And in the midst of all this, there’s a big chunk of drama spent worrying about a thunderstorm when Rob’s wife Wendy runs to pick up their daughter at school; she’s a little late getting back and Rob turns into a nervous wreck, because as he says, pretty much his only reason for existing is to protect them. Yet again—why not get the wife and daughter involved?: take a family survival course, get some skills and know-how, make sure every vehicle has a roadside survival kit, and hope for the best? I’m totally sick of all of these gung-ho, ex-mil Patriarchs thinking that the responsibility for family safety falls entirely on their shoulders—it shouldn’t.

The experts’ scoreless assessment pats Rob on the back for doing some TV-friendly stunts and suggests he think about storing seeds for food resupply. Rob responds with some corporate/military buzzword-y nonsense.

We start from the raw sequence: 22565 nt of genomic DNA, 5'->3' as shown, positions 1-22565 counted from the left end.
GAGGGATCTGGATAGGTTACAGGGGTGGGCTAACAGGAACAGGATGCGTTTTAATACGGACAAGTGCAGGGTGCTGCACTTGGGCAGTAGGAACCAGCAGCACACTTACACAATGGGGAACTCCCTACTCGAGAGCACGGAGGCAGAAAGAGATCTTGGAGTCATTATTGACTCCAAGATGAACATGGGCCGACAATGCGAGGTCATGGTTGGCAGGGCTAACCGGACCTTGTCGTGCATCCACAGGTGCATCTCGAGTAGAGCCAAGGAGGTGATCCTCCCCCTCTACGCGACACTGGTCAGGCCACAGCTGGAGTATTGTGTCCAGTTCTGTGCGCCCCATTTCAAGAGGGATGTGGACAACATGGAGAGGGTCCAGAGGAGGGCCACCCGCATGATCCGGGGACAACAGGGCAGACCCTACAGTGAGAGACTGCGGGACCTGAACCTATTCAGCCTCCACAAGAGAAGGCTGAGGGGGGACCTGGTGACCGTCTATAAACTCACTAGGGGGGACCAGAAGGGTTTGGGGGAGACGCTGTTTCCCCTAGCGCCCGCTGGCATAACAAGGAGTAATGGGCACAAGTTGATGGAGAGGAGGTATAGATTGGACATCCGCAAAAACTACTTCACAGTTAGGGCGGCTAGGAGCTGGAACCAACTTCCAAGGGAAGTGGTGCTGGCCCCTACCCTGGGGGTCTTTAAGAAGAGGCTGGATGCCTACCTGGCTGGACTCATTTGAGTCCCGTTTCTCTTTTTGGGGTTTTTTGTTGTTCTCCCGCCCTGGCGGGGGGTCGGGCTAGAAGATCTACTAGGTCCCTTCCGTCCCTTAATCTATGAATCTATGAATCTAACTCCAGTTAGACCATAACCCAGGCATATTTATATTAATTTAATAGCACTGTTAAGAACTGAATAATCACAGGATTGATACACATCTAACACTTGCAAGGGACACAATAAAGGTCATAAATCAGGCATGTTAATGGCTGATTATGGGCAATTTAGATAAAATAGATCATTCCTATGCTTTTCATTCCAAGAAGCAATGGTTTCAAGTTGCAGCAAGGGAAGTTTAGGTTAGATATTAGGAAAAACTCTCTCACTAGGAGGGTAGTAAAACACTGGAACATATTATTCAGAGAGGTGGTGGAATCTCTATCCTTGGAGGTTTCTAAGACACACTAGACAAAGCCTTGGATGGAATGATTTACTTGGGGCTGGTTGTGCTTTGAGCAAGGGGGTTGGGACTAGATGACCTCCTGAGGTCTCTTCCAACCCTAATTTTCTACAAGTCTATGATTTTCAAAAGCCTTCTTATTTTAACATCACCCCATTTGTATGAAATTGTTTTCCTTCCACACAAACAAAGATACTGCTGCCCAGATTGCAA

Doomsday Preppers: Mike Evock

The show continues on to Laurinburg, North Carolina, where it will spend a half hour gratuitously pandering to the lowest common denominator of Red State American cable-tv viewers.
© NatGeo/Sharp EntertainmentMike Evock runs a 700-acre ‘ATV park’, which somehow (he claims) doubles as his bug-out location. We’re told that “what most people don’t know is that the family business is a front”…well, they do now!

He’s ex-Special Forces (of course), and based on those experiences he’s prepping for a bio/chemical attack of some sort, possibly involving cropduster planes?